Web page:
Where Do We Go From Here? – Part 2
by Rich Jamison
People responded to last week’s JFG Insights (read it here) by saying,
“I agree about acting according to what the market is telling me. But how do I interpret what the market is saying? It’s all Greek to me.”
(A quick memory jogger: Don’t even try to predict. Use what’s working; shun what’s not. It’s often expressed as “Let your winners ride and cut your losers” also.)
Let’s rephrase the question into how can we determine “what’s working” and “what’s not” in order to act on that information?
How We Go About This
Suppose a company’s stock becomes questionable. This is the way we approach classifying winners and losers. It will help you understand what we look for in making this determination.
This part is rather straightforward. Has anything critical happened to the company?
This part takes a bit more work to pull out the insight within it. We look to our primary indicators for changes.
Our Primary Indicators
We monitor 5 primary indicators; 4 are based on Relative Strength (RS); the 5th is based on the trend. (Remember, you can think of our often discussed, old friend RS as an arm wrestling match between two contenders. It’s a measure of how well one contender is performing versus some other contender.)
This is what they show:
- Relative Strength versus the overall market long-term.
- Relative Strength versus the overall market intermediate-term.
- Relative Strength versus the stock’s peer group long-term.
- Relative Strength versus the stocks peer group intermediate-term.
- The stock’s trend.
We can rank these 5 tests by giving 1 point for each win and 0 for each loss. Thus we can assign a score of from 0 to 5 for each contender we evaluate.
If a stock scores a 5, it is technically a strong stock, a market leader. If a stock scores 0, it is a weak stock – one that carries more risk. That doesn’t mean its score can’t rise with time, but why take the risk if we can use already strong ones instead?
So What Has the Market Told Us?
Typically, we consider stocks with scores of 3 to 5 to be acceptable to buy or hold. (It is impractical to want every stock you buy to have a 5. Having three or more is sufficient.)
This score is a useful tool for evaluating existing portfolios. First, look for those stocks which have less than 3 of 5 points. Those will be the names you will want to look to weed out of the portfolio first. Then restrict any new buying and positions you currently hold to those stocks which have three or more points. Nothing is guaranteed in this field. What we look to do is keep the odds in our favor.
Do You Have to Learn Greek?
Is it really a foreign language? No, it’s mathematics. More correctly, it’s arithmetic – doesn’t deserve the higher classification. Can anyone learn to speak this form of Greek? I’d say sure, if you have both the desire and the time to devote to it. But it’s more important to understand the underlying principles of it. You can always hire a translator to do the detail work.
The Wall Street Journal; The Wall Street Journal Online; Bloomberg News; BBC News; The Associated Press; Crain’s New York Business; MFS research; NYSE; NASDAQ; Dorsey-Wright Associates; www.NYMEX.com; CNBC’s Power Lunch & Squawk Box programs; www.investing.com; www.markit.com; the New York Times; www.standardandpoors.com; www.djindexes.com; 247wallstreet.com; MarketWatch.com; Morningstar.com; thomsonreuters.com; the Financial Times.com; Briefing.com; BusinessWeek.com; www.dol.gov; www.fxstreet.com; www.streetinsider.com; www.ycharts.com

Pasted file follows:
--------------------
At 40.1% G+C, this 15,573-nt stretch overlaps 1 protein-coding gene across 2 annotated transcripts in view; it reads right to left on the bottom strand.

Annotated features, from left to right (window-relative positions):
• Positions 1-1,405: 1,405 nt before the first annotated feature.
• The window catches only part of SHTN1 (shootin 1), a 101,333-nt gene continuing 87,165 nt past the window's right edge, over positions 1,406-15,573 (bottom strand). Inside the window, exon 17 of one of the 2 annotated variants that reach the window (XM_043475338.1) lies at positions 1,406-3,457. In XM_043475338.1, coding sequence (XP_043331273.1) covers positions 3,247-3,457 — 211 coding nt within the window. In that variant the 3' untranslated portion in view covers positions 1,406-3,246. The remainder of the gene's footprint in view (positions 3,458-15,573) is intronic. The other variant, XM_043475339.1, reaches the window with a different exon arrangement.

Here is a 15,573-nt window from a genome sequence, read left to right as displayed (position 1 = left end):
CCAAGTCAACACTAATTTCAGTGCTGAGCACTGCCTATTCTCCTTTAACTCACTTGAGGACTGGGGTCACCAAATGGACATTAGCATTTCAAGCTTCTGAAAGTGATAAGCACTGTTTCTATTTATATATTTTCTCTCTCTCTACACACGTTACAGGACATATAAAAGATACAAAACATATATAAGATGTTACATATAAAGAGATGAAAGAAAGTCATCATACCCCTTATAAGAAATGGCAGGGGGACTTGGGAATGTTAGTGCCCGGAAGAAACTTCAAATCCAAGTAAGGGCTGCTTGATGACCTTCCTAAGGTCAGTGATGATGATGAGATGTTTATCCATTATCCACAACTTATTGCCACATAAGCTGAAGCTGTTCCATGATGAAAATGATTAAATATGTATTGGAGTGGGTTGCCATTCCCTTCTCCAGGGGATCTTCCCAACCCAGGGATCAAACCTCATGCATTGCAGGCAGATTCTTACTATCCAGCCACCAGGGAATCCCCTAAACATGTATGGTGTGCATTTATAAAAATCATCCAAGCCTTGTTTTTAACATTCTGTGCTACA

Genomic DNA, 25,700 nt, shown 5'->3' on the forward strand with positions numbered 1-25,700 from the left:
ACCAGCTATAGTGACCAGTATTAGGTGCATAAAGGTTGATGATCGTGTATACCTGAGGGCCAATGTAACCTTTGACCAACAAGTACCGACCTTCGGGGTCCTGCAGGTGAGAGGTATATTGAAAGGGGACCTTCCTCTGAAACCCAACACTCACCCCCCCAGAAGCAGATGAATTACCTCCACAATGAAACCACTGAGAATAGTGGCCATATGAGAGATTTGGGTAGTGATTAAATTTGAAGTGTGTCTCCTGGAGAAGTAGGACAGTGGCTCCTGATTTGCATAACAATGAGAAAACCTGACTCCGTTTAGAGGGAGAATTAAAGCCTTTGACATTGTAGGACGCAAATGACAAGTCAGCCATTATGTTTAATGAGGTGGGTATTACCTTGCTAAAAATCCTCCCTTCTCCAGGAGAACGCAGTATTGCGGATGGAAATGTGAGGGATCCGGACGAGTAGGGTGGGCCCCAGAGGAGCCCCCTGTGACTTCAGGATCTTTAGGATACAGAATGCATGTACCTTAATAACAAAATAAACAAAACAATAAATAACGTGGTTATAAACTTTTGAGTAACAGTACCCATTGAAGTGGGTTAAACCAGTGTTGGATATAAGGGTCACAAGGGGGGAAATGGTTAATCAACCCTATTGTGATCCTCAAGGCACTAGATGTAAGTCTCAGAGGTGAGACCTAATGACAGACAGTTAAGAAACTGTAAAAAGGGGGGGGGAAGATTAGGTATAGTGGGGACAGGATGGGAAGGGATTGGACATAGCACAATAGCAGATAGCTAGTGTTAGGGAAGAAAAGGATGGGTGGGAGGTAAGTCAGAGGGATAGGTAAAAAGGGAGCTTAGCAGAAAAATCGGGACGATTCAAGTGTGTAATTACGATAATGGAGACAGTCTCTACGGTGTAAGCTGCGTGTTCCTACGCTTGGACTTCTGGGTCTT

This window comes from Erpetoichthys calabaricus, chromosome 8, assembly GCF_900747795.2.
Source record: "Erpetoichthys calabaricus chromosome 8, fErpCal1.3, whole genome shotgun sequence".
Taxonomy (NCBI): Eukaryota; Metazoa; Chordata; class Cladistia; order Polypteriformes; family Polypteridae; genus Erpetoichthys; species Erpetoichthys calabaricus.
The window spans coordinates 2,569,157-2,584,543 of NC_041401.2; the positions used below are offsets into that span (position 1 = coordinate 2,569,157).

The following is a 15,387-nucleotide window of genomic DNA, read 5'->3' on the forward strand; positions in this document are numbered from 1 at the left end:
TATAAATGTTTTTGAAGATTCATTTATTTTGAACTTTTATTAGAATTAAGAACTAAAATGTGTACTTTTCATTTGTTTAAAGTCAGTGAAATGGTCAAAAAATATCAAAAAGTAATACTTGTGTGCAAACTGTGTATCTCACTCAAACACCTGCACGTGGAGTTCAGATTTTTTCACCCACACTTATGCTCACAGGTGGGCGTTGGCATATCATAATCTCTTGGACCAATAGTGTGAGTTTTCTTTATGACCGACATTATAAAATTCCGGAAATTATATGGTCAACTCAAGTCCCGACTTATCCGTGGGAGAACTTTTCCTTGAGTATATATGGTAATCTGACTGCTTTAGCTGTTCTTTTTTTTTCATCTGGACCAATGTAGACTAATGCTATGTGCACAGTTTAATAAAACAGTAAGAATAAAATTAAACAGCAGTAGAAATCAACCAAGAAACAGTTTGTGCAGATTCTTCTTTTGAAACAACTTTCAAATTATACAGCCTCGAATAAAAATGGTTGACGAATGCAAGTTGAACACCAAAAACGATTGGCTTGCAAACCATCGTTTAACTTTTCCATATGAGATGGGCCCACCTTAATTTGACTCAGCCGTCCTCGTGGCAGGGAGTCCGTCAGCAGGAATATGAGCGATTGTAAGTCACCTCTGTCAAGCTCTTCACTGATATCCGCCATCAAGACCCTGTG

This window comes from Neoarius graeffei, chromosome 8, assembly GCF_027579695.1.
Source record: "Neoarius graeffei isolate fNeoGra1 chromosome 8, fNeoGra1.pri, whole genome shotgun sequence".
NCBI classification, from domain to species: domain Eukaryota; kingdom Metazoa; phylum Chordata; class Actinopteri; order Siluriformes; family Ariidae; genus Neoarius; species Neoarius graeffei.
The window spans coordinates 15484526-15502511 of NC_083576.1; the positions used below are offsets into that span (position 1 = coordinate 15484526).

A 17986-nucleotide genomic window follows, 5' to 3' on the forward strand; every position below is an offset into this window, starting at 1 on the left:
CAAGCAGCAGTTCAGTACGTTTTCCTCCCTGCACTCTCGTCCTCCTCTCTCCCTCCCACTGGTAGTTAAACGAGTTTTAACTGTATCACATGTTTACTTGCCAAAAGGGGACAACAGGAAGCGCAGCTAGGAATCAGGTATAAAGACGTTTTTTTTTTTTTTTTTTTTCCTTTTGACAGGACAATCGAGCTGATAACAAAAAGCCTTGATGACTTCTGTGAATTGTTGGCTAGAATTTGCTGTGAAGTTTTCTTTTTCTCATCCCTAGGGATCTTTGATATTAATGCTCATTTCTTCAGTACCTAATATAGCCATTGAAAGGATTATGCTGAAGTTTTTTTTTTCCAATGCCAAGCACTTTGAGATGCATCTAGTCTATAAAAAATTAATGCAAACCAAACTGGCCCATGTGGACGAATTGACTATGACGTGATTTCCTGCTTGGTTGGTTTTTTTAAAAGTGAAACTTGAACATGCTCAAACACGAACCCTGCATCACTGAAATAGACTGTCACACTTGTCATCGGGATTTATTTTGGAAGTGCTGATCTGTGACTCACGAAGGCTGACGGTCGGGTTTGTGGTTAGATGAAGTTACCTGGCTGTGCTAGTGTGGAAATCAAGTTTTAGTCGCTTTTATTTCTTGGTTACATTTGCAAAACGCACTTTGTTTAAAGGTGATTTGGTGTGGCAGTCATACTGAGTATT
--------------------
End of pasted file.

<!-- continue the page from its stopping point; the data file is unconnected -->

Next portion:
The data above were taken from sources deemed reliable. However no guarantee can be made as to their completeness and accuracy.
Interpretations of the data, views and/or opinions expressed are those of the Jamison Financial Group based on market and economic conditions as of September 19, 2014 and are subject to change. They do not necessarily reflect the opinions of any other individual, group or organization.
Nothing in the above is meant to be, nor should it be construed as, investment advice or recommendations to buy or sell any security. Individual securities whenever mentioned are for illustrative purposes only and may not be relied upon as investment advice.
All indices are unmanaged and are not illustrative of any particular investment. A direct investment cannot be made in any index.
The Dow Jones Industrial Average is a price-weighted index of 30 actively traded blue-chip stocks.
The NASDAQ Composite is a market-weighted index of all the over-the-counter common stocks traded on the NASDAQ system.
The S&P 500® is a market-capitalization-weighted index of common stocks.
Tax and/or legal information contained herein is general in nature and for informational purposes only. It should not be relied upon as advice. Consult your tax professional or attorney regarding your unique situation.
Past performance is no guarantee of future results.
© 2014 Jamison Financial Group. Please feel free to distribute copies to individuals you feel may benefit from the information presented. Commercial use is prohibited.